For example, high schools could test kids in Algebra 1, which would mean ninth-graders and perhaps a few 10th-graders would be tested, along with freshman English. District CEO Tony Sanders earlier this year said that if the district did not demonstrate that 96 percent of its kids took the PARCC, it risked losing out on federal aid. As a result of many, many candid conversations all of our parents and students were on board with taking the more rigorous PARCC test.” (Source: Sun-Times Media Wire © Chicago Sun-Times 2015. At New Trier’s ninth-grade campus in Northfield, 77.1 percent of students passed the PARCC in English, but only 41.4 percent passed the Algebra 1 exam.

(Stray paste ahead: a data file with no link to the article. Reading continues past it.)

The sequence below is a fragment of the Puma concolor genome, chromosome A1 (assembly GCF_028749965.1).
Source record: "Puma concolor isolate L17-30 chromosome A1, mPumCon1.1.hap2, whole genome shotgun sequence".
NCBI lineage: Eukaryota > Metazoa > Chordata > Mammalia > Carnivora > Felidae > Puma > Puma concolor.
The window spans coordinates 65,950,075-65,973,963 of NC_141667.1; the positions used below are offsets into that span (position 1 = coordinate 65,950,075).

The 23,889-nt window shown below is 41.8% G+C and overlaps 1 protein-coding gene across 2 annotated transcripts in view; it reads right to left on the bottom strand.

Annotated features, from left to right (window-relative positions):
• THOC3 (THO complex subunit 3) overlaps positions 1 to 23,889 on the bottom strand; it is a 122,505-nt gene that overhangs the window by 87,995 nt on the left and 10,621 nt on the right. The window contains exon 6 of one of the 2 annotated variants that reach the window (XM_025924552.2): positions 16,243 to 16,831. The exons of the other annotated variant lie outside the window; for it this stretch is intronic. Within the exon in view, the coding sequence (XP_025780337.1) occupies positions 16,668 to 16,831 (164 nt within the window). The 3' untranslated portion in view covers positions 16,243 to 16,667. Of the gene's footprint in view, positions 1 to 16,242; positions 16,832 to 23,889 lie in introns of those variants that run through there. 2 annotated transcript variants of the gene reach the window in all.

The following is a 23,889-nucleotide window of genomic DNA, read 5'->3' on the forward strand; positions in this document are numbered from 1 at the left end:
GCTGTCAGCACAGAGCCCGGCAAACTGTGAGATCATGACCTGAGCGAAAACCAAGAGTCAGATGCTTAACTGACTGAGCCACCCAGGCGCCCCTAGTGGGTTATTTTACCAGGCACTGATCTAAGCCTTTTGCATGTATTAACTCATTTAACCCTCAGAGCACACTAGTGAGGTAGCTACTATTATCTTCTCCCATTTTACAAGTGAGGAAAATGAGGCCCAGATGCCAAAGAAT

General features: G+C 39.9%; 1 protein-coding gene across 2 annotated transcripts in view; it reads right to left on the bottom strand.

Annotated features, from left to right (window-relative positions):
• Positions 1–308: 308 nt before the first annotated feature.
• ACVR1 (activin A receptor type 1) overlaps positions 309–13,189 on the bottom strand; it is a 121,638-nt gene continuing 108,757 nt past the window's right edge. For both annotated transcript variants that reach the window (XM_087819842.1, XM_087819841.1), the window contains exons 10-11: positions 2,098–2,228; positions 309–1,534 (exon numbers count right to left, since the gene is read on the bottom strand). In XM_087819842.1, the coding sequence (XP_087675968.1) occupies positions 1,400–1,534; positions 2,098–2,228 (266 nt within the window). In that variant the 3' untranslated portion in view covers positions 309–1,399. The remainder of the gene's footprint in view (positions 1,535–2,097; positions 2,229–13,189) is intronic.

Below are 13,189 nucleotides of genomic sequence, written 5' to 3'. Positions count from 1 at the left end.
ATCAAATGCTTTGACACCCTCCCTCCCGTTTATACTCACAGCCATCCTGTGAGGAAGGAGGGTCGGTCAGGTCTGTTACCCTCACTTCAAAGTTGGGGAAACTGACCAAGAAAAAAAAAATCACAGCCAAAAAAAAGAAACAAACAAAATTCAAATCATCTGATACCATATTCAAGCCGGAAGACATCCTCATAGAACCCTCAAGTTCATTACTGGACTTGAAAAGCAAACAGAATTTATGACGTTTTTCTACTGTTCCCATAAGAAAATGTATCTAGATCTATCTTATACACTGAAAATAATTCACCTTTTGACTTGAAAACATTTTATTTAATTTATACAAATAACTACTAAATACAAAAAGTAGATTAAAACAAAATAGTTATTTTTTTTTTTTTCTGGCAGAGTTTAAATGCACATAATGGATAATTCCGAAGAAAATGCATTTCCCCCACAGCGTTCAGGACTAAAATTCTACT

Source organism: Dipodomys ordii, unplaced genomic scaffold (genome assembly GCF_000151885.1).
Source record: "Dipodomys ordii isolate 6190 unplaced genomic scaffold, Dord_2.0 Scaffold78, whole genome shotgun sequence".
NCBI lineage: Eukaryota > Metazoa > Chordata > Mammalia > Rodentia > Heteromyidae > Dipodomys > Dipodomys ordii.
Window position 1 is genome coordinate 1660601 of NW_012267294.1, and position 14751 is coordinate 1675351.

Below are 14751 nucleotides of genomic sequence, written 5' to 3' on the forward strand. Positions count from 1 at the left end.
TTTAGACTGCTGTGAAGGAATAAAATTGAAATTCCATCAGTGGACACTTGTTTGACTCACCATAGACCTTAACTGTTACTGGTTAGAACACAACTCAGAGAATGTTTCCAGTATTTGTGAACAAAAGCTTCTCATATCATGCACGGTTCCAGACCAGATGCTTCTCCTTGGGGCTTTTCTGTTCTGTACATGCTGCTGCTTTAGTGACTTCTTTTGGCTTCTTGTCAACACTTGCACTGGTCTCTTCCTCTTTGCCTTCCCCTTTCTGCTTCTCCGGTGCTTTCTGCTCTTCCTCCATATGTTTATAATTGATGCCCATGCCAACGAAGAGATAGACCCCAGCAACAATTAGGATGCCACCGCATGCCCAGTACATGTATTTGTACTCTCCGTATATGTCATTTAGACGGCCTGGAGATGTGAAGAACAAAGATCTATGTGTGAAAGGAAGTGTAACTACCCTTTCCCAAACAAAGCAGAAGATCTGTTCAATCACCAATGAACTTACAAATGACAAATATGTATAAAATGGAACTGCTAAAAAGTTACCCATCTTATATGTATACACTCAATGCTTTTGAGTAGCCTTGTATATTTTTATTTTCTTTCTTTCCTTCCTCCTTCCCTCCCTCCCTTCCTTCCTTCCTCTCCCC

The delay has meant that test results typically used to help identify the students who need extra help in math and reading are only now available, four months into the new school year. Stevenson High School spokesman Jim Conrey said it wasn’t surprising that students taking the Algebra exam at the Lincolnshire school posted a passing rate of 45.1 percent. “I think it is fair to say these students tend to be at the more basic level in terms of math knowledge,” he said.